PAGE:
The design is derived from 6th generation ThinkPad X1 Carbon, with the ThinkShutter privacy camera included by default (except for models with a IR camera), 15W 8th generation Core i5/i7 quad core processors and a built-in stylus. OLED screens are no longer an option.[15][16]

Sixth generation (2019)[edit]

L390 Yoga[edit]

More affordable version of the X390 Yoga with replaceable RAM, but lacking thunderbolt.[17]

X390 Yoga[edit]

A smaller 13.3" derivative of the X1 Yoga.[14]

Reviews[edit]

Dan Ackerman of CNET wrote, "In our brief hands-on time with the ThinkPad Yoga, while it's made of tough, light magnesium alloy, it didn't feel as slick and coffee shop ready as the IdeaPad version (and it lacks the extremely high-res screen of the Yoga 2), but the hidden keyboard think [sic] is so fascinating, you'll find yourself folding the lid back and forth over and over again just to watch it in action." [2]

Brittany Hillen of Slashgear wrote, "The ThinkPad Yoga is a hybrid machine with a lot to offer users as both a laptop and as a tablet, though in slate mode it is thicker than what you'd get with a traditional tablet. There is nothing ill to speak of regarding the ThinkPad Yoga -- everything about it is solid, with the exception perhaps being a lower quality stylus than what an artist would need. The construction feels solid and durable in the hands, the keyboard is comfortable for typing in long duration stints, and the hardware is capable for a variety of tasks." [18]

James Kendrick of ZDNET wrote, "The ThinkPad Yoga is a great work laptop that can be pressed into tablet duty when desired. Its heavy-duty ThinkPad construction will stand up to the rigors of a road warrior. The battery life is reasonable and the beautiful screen works well in both laptop and tablet modes." [19]

See also[edit]

References[edit]

  1. ^ a b c Dana Wollman (5 September 2013). "Lenovo's ThinkPad Yoga has a keyboard that flattens when you use it in tablet mode (update: video)". Engadget. Retrieved 4 October 2013.
  2. ^ a b c d Dan Ackerman (2015-09-05). "Hands-on with Lenovo's ThinkPad Yoga". CNET. Archived from the original on 2017-12-07. Retrieved 2017-12-07.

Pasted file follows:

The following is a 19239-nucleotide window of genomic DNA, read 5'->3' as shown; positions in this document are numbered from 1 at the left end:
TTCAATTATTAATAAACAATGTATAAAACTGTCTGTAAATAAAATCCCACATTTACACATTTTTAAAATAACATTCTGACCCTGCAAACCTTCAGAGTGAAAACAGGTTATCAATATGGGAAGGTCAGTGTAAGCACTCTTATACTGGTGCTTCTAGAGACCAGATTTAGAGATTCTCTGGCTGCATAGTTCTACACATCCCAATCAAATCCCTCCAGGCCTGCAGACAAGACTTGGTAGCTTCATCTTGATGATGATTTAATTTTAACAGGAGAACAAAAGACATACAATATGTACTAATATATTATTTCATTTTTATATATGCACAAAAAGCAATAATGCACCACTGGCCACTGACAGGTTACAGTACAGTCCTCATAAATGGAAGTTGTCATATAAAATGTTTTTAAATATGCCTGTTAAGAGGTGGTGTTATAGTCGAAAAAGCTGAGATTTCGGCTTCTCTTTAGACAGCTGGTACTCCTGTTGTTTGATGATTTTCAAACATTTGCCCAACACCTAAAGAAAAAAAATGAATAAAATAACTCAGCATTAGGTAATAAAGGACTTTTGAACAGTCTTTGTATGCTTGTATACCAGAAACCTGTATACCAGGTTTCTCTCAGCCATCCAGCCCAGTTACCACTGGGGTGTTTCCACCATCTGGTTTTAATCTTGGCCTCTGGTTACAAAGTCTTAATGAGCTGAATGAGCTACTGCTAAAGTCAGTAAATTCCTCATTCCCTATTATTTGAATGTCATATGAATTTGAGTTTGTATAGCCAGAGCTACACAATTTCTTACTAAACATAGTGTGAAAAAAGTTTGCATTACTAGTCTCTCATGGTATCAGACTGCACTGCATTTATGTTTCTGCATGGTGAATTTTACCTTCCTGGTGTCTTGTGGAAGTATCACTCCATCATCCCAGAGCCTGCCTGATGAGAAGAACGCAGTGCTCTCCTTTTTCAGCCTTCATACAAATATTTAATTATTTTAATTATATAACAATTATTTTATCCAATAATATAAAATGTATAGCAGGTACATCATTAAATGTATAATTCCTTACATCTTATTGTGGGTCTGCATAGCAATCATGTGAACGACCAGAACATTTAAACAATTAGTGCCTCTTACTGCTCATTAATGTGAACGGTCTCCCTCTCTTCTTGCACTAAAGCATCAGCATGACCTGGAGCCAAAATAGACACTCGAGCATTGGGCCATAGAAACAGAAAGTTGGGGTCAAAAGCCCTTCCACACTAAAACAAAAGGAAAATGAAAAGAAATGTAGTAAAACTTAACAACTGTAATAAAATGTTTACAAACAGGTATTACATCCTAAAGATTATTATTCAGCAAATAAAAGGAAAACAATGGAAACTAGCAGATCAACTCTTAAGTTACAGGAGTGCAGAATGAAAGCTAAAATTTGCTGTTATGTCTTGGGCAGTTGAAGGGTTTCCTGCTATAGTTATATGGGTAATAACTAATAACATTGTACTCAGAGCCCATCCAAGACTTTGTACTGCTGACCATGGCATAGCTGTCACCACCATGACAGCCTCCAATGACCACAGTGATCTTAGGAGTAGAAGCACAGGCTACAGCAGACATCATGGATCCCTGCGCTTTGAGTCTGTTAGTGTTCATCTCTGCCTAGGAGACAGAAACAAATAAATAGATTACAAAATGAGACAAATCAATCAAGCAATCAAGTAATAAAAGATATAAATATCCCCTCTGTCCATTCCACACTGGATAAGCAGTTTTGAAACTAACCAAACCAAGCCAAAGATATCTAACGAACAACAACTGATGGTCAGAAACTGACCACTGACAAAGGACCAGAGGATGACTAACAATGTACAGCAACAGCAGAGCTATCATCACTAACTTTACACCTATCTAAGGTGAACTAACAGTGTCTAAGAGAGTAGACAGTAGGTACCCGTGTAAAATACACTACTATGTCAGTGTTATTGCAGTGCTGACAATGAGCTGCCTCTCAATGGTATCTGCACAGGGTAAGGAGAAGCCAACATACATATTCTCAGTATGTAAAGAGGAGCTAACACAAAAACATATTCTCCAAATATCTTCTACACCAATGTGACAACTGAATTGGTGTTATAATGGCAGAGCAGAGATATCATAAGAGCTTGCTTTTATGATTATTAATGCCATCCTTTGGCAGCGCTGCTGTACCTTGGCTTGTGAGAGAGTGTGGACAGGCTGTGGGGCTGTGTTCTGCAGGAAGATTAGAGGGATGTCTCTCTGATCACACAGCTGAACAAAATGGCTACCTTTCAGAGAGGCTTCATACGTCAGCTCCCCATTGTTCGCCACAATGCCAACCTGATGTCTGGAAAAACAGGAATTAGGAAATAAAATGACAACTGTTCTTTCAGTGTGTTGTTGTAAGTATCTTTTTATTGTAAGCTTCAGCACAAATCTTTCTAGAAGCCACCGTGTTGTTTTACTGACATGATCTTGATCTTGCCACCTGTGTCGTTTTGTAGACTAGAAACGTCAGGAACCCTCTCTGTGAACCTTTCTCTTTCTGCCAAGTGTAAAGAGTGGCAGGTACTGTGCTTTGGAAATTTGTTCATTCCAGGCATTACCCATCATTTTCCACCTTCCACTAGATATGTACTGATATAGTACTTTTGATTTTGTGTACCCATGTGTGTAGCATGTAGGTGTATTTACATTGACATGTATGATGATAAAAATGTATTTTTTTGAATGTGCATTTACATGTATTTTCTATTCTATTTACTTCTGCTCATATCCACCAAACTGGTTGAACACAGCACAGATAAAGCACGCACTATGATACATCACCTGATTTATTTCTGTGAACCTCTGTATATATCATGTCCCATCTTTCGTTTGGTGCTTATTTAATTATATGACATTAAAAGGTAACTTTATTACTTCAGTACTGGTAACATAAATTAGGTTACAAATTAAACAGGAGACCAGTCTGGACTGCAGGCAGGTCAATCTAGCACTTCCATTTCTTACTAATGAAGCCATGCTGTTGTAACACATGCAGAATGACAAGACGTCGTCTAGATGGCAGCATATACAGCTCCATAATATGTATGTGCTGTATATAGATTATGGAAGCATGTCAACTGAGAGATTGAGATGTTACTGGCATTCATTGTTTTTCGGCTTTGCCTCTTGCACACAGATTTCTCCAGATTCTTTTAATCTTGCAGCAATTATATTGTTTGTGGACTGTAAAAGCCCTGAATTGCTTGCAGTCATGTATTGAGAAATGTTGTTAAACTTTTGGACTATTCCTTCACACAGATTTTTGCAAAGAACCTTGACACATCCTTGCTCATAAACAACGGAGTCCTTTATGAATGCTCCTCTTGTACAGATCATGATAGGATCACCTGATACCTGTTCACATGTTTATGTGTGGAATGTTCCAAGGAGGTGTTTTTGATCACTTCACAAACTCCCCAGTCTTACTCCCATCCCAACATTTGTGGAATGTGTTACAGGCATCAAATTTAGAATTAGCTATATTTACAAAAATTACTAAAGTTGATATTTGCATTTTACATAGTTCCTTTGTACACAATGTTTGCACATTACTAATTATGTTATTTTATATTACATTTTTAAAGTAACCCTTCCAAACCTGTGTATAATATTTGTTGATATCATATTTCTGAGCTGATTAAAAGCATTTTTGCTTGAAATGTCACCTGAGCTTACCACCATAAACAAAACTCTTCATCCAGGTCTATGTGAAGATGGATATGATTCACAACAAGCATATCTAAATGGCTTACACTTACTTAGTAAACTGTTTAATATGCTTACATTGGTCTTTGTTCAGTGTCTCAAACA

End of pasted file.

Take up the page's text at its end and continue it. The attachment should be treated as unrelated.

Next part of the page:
3. ^ Delaney, John R. (15 August 2015). "Lenovo ThinkPad 11e Chromebook". PC Magazine. Asia. Retrieved 4 September 2015.
  4. ^ Lunduke, Bryan. "Reviewing the Lenovo 11e: A sub-$300 Thinkpad with great Linux support".
  5. ^ a b Nuckles, Brett (2017-02-28). "Lenovo ThinkPad Yoga 14: It's Good for Business". Business News Daily. Retrieved 2017-05-10.
  6. ^ ThinkPad Yoga 260 User Guide
  7. ^ Avram Piltch. "Lenovo ThinkPad Yoga 260 - Full Review and Benchmarks".
  8. ^ A tale of two ThinkPads: Reviewing the Yoga 260 and X260 laptops
  9. ^ Bell, Lee (2 December 2015). "Lenovo ThinkPad P40 Yoga: Mobile workstation takes aim at creative professionals". The Inquirer. United Kingdom. Retrieved 6 December 2015.
  10. ^ "OLED Displays Finally Go Mainstream As A CES 2016 Bright Spot For Notebooks". Forbes. 26 January 2016.
  11. ^ Domingo, Joel Santo (2017-10-05). "Lenovo ThinkPad Yoga 370". PCMAG. Retrieved 2019-02-23.
  12. ^ "Lenovo ThinkPad X1 Yoga Gen 2 (2017) Review: Nearly Perfect With OLED". HotHardware. 2017-10-13. Retrieved 2019-02-23.
  13. ^ MobileTechReview (2018-07-14), Lenovo ThinkPad X380 Yoga Review, retrieved 2019-05-03
  14. ^ a b "Lenovo ThinkPad X380 Yoga | Versatile 13.3" Business 2-in-1 | Lenovo US". lenovo.com. Retrieved 2019-02-23.
  15. ^ "CES 2018: ThinkPad X1 Yoga Gen 3". ThinkScopes. Retrieved 2019-02-23.
  16. ^ "lenovo thinkpad x1 yoga 3rd gen review". www.digitaltrends.com. Retrieved 2019-02-23.
  17. ^ MobileTechReview (2019-04-25), Lenovo ThinkPad L390 Yoga Review, retrieved 2019-05-03
  18. ^ "Lenovo ThinkPad Yoga Review". SlashGear. 2014-01-01. Retrieved 2019-02-23.
  19. ^ "ThinkPad Yoga: Serious work laptop, decent work tablet (hands on)". ZDNet. Retrieved 2019-02-23.